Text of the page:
FDA’s Health Claims – A Primer

By Lori Bricker, MS, RD

In conjunction with my post about the FDA's warnings against the makers of Lipton and Canada Dry Sparkling Green Tea Ginger Ale, I  wanted to provide some further information about how FDA food claims work.  The FDA also has a page the describes all this in more detail, and I used this as my reference: FDA Label Claims.

Types of Claims Allowed on Food or Supplement Labels — There are three broad categories of claims:

    1. Health Claims:  A health claim is defined by the FDA as describing the relationship between a food, food component, or supplement ingredient and reducing the risk of a disease or other health-related condition.  An example would be, "Diets low in sodium may reduce the risk of high blood pressure, a disease associated with many factors."  The FDA must pre-approve health claims before a manufacturer may use it. 

    –Note that "dietary guidance statements" that discuss general categories of foods or dietary patterns, such as "eat more fruits and vegetables," are not considered to be health claims and do not need prior approval of the FDA.  However, they still must be truthful and not misleading.

    –Note also that nutrition labeling for raw produce (fruits and vegetables) and fish is voluntary.

    2. Nutrient Content Claims:  This has to do with the amount of a nutrient in a food, and there are regulations for use of terms such as lite, free, high, low, more, reduced, etc.  Mostly this applies to nutrients that have an established daily value, such as sodium, calcium, folate, fat, calories, etc.  You can look at the FDA's definition of nutrient content claims.

    3.  Structure/Function Claims:  These are claims that a particular nutrient or dietary ingredient can affect the normal structure or function of the body (as opposed to preventing specific diseases).  An example would be "calcium builds strong bones."  The FDA's prior approval is not required before manufacturers can use these claims, but the manufacturer must submit their claim in writing to the FDA within 30 days of using the claim.  These claims must be truthful, not misleading, and must be accompanied by a disclaimer that the FDA has not evaluated this statement and that the product is not intended to "diagnose, treat, cure or prevent any disease."  You often see these types of claims on herbal and other supplements.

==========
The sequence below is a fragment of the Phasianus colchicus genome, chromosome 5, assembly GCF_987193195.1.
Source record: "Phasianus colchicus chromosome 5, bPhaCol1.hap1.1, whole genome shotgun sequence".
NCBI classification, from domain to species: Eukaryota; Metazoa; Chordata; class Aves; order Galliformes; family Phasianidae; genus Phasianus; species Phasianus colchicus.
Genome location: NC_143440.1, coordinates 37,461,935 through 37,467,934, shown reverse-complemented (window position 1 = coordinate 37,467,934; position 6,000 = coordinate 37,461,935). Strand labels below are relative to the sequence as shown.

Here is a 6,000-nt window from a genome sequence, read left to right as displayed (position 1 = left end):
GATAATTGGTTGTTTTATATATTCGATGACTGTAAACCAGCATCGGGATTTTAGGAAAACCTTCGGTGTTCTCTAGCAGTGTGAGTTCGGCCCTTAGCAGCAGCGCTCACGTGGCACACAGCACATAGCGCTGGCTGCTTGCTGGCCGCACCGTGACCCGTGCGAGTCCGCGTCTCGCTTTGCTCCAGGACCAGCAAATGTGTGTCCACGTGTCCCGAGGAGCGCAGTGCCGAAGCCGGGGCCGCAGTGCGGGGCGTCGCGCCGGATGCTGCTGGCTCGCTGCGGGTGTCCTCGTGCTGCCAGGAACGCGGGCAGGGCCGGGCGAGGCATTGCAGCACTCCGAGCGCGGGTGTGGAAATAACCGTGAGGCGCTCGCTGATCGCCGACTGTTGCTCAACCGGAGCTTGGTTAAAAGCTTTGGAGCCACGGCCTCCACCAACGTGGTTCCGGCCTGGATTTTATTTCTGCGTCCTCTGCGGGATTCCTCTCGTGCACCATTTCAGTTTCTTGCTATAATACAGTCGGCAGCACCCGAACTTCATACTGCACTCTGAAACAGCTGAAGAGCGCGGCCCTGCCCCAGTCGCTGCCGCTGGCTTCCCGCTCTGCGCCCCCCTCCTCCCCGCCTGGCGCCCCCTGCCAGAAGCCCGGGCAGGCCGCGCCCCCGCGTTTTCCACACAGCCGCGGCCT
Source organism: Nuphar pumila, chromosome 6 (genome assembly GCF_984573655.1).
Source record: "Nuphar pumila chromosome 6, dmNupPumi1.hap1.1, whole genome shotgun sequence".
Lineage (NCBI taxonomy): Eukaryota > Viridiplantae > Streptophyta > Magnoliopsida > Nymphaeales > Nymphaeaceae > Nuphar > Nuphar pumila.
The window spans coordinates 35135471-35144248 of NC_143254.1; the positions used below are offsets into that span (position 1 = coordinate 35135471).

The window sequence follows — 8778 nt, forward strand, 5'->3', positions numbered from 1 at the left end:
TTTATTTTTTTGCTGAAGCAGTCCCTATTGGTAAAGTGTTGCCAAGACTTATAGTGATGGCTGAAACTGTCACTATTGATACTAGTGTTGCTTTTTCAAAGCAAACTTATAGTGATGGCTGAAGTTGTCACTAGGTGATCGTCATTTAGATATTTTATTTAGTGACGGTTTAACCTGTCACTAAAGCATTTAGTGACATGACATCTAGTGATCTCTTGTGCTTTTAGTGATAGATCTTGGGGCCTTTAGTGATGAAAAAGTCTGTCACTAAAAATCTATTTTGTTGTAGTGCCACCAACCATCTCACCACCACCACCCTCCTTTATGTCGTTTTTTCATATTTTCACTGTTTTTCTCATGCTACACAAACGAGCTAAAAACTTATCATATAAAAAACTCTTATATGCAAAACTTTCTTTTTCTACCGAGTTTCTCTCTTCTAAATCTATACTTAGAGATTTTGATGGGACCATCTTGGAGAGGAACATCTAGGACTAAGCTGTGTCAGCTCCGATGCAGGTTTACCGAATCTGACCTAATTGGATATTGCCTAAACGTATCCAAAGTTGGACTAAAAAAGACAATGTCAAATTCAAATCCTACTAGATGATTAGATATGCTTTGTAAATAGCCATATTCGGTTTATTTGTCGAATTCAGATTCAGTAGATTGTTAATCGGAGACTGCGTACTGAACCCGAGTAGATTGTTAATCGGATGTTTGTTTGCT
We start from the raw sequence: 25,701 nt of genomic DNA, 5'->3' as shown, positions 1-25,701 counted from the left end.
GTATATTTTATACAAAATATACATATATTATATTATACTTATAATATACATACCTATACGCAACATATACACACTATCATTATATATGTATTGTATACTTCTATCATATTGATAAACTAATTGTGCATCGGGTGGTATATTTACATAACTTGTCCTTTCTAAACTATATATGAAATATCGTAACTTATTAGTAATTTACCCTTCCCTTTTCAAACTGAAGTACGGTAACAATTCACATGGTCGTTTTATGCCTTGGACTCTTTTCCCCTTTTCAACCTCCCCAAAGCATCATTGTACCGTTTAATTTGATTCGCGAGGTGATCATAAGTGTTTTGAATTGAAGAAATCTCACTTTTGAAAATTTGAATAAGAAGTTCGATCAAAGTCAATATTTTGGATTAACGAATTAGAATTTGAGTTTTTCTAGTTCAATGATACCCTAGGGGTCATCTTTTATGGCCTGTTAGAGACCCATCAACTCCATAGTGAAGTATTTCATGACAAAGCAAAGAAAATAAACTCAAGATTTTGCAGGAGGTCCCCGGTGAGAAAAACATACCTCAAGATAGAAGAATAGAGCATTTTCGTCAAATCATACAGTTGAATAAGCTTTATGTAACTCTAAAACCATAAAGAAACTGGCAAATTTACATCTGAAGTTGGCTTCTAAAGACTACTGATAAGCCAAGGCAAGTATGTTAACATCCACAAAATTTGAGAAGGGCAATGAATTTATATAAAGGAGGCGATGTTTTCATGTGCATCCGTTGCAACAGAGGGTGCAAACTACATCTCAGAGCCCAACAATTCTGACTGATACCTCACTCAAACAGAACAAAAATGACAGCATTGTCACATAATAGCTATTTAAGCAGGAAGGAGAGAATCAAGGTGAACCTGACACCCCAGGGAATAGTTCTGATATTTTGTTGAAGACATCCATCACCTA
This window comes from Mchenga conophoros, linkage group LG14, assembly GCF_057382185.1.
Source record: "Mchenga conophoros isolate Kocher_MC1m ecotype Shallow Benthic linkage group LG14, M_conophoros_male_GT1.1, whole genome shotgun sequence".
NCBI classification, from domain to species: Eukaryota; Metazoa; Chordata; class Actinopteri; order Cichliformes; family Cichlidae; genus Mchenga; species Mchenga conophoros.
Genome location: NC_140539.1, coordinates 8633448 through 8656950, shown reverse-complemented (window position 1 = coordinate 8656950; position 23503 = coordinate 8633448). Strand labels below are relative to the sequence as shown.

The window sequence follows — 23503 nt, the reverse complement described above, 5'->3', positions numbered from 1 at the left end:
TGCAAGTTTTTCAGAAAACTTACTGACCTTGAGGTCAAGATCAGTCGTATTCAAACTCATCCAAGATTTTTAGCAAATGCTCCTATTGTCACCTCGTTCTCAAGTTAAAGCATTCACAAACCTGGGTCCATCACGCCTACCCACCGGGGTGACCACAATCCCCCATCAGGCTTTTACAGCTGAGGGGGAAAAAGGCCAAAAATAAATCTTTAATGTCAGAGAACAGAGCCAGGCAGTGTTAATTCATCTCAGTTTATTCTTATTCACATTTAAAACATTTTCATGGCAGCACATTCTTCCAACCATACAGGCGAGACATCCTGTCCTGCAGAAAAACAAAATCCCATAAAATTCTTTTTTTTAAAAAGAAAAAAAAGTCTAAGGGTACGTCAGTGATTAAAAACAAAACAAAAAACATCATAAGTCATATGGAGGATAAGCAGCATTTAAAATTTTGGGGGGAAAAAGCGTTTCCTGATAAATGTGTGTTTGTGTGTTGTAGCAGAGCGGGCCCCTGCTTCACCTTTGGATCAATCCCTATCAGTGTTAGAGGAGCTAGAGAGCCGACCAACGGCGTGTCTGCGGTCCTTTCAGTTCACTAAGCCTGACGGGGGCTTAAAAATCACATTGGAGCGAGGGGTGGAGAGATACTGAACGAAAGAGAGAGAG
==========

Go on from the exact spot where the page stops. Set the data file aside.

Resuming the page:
There are three ways health claims can get approved by FDA:

    1.  They can be based on rigorous scientific evidence, in which case the FDA reviews the evidence and decides if a proposed claim meets the standard.  If so, the manufacturer may place a carefully worded health claim on their label.
    2.   Or health claims may be based on "authoritative statements" by a scientific body within the U.S. government or the National Academy of Sciences.  (This is for food only, not supplements.)  An example would be, "Low fat diets rich in fiber-containing grain products, fruits, and vegetables may reduce the risk of some types of cancer, a disease associated with many factors."

    3.  Since 2003, we also have Qualified Health Claims:  These are claims for which there is preliminary or scant evidence, and the FDA reviews the proposed health claim for approval.  Once a qualified health claim has been approved, any manufacturer of a qualifying food can use it without having to re-apply. 

Green tea has a qualified health claim, which, frankly, is so weak that I doubt any tea manufacturer would use it.  Here are the allowed claim statements for green tea:

a.  Two studies do not show that drinking green tea reduces the risk of breast cancer in women, but one weaker, more limited study suggests that drinking green tea may reduce this risk. Based on these studies, FDA concludes that it is highly unlikely that green tea reduces the risk of breast cancer.

b.  One weak and limited study does not show that drinking green tea reduces the risk of prostate cancer, but another weak and limited study suggests that drinking green tea may reduce this risk. Based on these studies, FDA concludes that it is highly unlikely that green tea reduces the risk of prostate cancer.

Qualified health claims always contain "qualifying language" like this so that the claim is not too strong and the reader will know that this is only a possible connection.  You can look at the FDA's summary of qualified health claims.

So these are the nuts and bolts of the rules, and if you're normal, your head is about to explode, so we'll stop.  If you're more interested in the politics of all this, which is extensive, don't miss the blog of Marion Nestle, Ph.D,. M.P.H., Food Politics (and the book by the same name).